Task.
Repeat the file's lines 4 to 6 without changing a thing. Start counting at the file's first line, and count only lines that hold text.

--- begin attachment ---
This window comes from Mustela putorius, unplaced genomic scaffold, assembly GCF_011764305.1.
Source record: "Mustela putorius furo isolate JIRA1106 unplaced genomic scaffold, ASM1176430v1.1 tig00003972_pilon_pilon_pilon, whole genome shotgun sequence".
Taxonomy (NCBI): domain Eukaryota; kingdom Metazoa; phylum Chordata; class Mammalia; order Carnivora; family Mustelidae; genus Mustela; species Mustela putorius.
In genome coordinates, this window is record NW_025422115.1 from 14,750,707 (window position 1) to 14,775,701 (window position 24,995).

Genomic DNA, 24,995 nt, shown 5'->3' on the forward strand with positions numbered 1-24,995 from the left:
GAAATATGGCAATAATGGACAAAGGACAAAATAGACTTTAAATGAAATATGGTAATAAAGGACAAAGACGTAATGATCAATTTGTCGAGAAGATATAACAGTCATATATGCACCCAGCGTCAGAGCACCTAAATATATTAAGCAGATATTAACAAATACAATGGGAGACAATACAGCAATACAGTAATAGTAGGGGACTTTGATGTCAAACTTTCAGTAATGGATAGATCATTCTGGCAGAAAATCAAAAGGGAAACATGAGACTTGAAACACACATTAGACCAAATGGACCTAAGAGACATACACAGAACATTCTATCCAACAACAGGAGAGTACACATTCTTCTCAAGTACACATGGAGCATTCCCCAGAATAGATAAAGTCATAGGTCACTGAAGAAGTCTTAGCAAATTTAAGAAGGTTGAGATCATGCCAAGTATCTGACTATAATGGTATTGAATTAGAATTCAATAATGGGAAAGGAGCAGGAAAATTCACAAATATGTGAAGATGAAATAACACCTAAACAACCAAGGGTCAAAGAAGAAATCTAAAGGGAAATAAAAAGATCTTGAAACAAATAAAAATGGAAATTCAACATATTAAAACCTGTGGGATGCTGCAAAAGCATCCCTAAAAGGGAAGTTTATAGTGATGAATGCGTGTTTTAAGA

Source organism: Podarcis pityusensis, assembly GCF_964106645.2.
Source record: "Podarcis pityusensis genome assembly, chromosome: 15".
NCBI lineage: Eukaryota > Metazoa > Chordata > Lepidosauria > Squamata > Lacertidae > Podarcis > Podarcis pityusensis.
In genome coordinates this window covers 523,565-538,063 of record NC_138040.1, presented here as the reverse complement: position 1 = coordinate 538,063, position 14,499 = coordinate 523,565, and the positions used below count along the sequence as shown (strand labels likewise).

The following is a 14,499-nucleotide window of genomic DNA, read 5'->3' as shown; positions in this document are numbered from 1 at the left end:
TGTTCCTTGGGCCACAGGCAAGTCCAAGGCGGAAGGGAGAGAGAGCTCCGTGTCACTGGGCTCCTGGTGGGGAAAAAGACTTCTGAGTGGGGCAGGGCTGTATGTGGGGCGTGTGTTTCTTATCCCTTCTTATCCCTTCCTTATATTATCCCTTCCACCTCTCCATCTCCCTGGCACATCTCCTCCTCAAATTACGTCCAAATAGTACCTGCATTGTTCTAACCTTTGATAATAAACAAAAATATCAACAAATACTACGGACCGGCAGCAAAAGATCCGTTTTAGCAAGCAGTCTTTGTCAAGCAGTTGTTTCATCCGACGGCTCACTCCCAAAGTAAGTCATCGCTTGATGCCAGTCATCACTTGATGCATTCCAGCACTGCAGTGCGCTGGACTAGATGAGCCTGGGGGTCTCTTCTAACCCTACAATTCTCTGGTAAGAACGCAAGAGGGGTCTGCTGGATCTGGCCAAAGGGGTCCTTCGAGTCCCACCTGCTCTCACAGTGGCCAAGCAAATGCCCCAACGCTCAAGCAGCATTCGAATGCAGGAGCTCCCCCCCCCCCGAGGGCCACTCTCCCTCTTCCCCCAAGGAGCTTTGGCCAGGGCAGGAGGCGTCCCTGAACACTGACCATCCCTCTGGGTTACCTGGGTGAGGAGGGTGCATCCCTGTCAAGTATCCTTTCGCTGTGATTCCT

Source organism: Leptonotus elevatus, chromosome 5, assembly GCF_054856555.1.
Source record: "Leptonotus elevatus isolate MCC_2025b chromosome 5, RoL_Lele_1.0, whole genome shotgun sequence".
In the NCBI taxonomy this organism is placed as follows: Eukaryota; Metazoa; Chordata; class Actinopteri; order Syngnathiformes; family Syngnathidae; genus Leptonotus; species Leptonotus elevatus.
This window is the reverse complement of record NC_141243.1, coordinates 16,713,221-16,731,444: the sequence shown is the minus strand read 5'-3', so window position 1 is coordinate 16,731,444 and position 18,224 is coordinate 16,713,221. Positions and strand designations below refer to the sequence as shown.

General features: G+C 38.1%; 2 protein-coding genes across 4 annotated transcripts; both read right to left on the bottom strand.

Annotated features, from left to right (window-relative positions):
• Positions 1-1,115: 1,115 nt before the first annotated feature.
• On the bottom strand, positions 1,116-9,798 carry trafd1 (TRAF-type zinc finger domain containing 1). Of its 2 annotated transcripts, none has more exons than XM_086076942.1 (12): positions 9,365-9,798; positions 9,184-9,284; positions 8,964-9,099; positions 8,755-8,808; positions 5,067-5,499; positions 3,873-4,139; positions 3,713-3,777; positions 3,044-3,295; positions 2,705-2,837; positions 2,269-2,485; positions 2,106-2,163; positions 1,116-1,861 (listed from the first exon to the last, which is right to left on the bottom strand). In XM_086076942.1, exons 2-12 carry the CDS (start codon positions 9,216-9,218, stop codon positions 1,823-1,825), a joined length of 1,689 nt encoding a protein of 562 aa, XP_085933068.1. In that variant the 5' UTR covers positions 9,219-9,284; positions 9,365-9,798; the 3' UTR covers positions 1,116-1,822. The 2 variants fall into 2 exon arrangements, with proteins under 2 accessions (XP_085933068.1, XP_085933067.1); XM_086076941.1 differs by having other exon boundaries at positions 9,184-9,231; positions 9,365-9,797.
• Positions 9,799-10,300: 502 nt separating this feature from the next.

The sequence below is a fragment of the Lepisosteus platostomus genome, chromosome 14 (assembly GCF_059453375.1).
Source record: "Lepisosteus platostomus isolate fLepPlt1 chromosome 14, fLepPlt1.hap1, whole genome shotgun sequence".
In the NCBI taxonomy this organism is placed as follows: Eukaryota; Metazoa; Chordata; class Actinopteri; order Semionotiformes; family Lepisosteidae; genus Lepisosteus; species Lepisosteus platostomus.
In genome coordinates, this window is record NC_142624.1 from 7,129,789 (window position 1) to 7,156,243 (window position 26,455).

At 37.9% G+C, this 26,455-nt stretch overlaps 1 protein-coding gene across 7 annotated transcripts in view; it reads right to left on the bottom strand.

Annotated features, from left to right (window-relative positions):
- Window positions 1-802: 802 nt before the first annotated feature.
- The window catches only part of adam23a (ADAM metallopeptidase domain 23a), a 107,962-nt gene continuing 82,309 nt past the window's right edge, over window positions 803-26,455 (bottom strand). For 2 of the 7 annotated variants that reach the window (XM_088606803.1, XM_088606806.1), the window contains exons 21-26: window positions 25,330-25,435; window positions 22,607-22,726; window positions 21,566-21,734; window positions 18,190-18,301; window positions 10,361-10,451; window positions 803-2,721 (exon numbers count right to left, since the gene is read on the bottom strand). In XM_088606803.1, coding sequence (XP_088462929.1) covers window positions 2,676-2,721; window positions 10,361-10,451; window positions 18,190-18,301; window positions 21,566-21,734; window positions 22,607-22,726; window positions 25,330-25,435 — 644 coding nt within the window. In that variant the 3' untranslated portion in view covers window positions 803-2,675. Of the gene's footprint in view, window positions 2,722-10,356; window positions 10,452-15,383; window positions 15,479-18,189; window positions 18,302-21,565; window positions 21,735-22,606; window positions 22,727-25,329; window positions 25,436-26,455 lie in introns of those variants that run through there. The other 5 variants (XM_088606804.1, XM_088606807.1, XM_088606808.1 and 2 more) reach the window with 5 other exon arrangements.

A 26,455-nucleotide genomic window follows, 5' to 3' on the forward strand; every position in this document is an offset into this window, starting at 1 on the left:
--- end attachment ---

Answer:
In genome coordinates, this window is record NW_025422115.1 from 14,750,707 (window position 1) to 14,775,701 (window position 24,995).

Genomic DNA, 24,995 nt, shown 5'->3' on the forward strand with positions numbered 1-24,995 from the left:
GAAATATGGCAATAATGGACAAAGGACAAAATAGACTTTAAATGAAATATGGTAATAAAGGACAAAGACGTAATGATCAATTTGTCGAGAAGATATAACAGTCATATATGCACCCAGCGTCAGAGCACCTAAATATATTAAGCAGATATTAACAAATACAATGGGAGACAATACAGCAATACAGTAATAGTAGGGGACTTTGATGTCAAACTTTCAGTAATGGATAGATCATTCTGGCAGAAAATCAAAAGGGAAACATGAGACTTGAAACACACATTAGACCAAATGGACCTAAGAGACATACACAGAACATTCTATCCAACAACAGGAGAGTACACATTCTTCTCAAGTACACATGGAGCATTCCCCAGAATAGATAAAGTCATAGGTCACTGAAGAAGTCTTAGCAAATTTAAGAAGGTTGAGATCATGCCAAGTATCTGACTATAATGGTATTGAATTAGAATTCAATAATGGGAAAGGAGCAGGAAAATTCACAAATATGTGAAGATGAAATAACACCTAAACAACCAAGGGTCAAAGAAGAAATCTAAAGGGAAATAAAAAGATCTTGAAACAAATAAAAATGGAAATTCAACATATTAAAACCTGTGGGATGCTGCAAAAGCATCCCTAAAAGGGAAGTTTATAGTGATGAATGCGTGTTTTAAGA